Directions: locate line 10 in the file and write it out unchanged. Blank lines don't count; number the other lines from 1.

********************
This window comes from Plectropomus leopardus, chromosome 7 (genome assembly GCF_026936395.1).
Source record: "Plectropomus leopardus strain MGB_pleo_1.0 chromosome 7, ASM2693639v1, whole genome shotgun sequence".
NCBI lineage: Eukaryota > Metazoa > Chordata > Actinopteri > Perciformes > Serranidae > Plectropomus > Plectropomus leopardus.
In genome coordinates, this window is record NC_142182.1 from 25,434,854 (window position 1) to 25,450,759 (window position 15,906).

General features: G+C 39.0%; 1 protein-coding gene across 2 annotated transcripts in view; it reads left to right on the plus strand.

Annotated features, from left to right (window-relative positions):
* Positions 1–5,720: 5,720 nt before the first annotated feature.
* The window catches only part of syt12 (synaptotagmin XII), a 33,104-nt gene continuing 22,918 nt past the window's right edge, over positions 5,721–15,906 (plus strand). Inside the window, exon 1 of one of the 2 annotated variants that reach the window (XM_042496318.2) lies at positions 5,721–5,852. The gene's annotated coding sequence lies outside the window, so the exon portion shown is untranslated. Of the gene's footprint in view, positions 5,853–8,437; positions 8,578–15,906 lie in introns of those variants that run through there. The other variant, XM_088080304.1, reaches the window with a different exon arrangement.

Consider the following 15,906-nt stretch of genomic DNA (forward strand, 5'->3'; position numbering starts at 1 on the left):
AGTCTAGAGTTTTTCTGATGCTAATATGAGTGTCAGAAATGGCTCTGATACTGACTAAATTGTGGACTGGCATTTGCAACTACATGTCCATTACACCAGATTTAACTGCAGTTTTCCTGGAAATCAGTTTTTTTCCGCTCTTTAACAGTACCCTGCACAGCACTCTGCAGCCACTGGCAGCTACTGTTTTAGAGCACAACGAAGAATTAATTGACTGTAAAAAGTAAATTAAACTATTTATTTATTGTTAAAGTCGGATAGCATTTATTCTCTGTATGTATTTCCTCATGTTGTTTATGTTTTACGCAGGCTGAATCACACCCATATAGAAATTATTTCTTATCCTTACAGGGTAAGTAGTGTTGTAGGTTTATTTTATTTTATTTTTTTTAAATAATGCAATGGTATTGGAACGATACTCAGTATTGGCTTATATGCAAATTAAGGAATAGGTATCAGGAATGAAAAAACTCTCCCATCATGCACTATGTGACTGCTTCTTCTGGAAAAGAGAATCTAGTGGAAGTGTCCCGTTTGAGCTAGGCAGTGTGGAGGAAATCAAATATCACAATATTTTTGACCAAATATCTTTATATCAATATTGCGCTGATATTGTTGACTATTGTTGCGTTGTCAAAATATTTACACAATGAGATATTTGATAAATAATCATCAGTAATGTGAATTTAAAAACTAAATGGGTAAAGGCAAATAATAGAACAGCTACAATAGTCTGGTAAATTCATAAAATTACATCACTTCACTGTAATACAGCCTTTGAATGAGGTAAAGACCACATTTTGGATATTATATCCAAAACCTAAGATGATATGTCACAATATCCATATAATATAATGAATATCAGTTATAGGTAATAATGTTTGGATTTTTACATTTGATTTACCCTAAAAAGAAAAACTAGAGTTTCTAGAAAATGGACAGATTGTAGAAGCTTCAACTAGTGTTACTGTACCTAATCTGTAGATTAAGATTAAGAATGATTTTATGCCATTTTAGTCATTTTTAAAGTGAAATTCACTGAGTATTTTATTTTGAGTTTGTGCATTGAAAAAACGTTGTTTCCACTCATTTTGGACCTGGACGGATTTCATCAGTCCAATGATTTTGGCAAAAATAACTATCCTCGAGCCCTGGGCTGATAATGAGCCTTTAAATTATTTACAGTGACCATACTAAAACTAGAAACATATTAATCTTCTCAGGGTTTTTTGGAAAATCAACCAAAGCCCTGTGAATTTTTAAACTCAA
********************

AGTCTAGAGTTTTTCTGATGCTAATATGAGTGTCAGAAATGGCTCTGATACTGACTAAATTGTGGACTGGCATTTGCAACTACATGTCCATTACACCAGATTTAACTGCAGTTTTCCTGGAAATCAGTTTTTTTCCGCTCTTTAACAGTACCCTGCACAGCACTCTGCAGCCACTGGCAGCTACTGTTTTAGAGCACAACGAAGAATTAATTGACTGTAAAAAGTAAATTAAACTATTTATTTATTGTTAAAGTCGGATAGCATTTATTCTCTGTATGTATTTCCTCATGTTGTTTATGTTTTACGCAGGCTGAATCACACCCATATAGAAATTATTTCTTATCCTTACAGGGTAAGTAGTGTTGTAGGTTTATTTTATTTTATTTTTTTTAAATAATGCAATGGTATTGGAACGATACTCAGTATTGGCTTATATGCAAATTAAGGAATAGGTATCAGGAATGAAAAAACTCTCCCATCATGCACTATGTGACTGCTTCTTCTGGAAAAGAGAATCTAGTGGAAGTGTCCCGTTTGAGCTAGGCAGTGTGGAGGAAATCAAATATCACAATATTTTTGACCAAATATCTTTATATCAATATTGCGCTGATATTGTTGACTATTGTTGCGTTGTCAAAATATTTACACAATGAGATATTTGATAAATAATCATCAGTAATGTGAATTTAAAAACTAAATGGGTAAAGGCAAATAATAGAACAGCTACAATAGTCTGGTAAATTCATAAAATTACATCACTTCACTGTAATACAGCCTTTGAATGAGGTAAAGACCACATTTTGGATATTATATCCAAAACCTAAGATGATATGTCACAATATCCATATAATATAATGAATATCAGTTATAGGTAATAATGTTTGGATTTTTACATTTGATTTACCCTAAAAAGAAAAACTAGAGTTTCTAGAAAATGGACAGATTGTAGAAGCTTCAACTAGTGTTACTGTACCTAATCTGTAGATTAAGATTAAGAATGATTTTATGCCATTTTAGTCATTTTTAAAGTGAAATTCACTGAGTATTTTATTTTGAGTTTGTGCATTGAAAAAACGTTGTTTCCACTCATTTTGGACCTGGACGGATTTCATCAGTCCAATGATTTTGGCAAAAATAACTATCCTCGAGCCCTGGGCTGATAATGAGCCTTTAAATTATTTACAGTGACCATACTAAAACTAGAAACATATTAATCTTCTCAGGGTTTTTTGGAAAATCAACCAAAGCCCTGTGAATTTTTAAACTCAA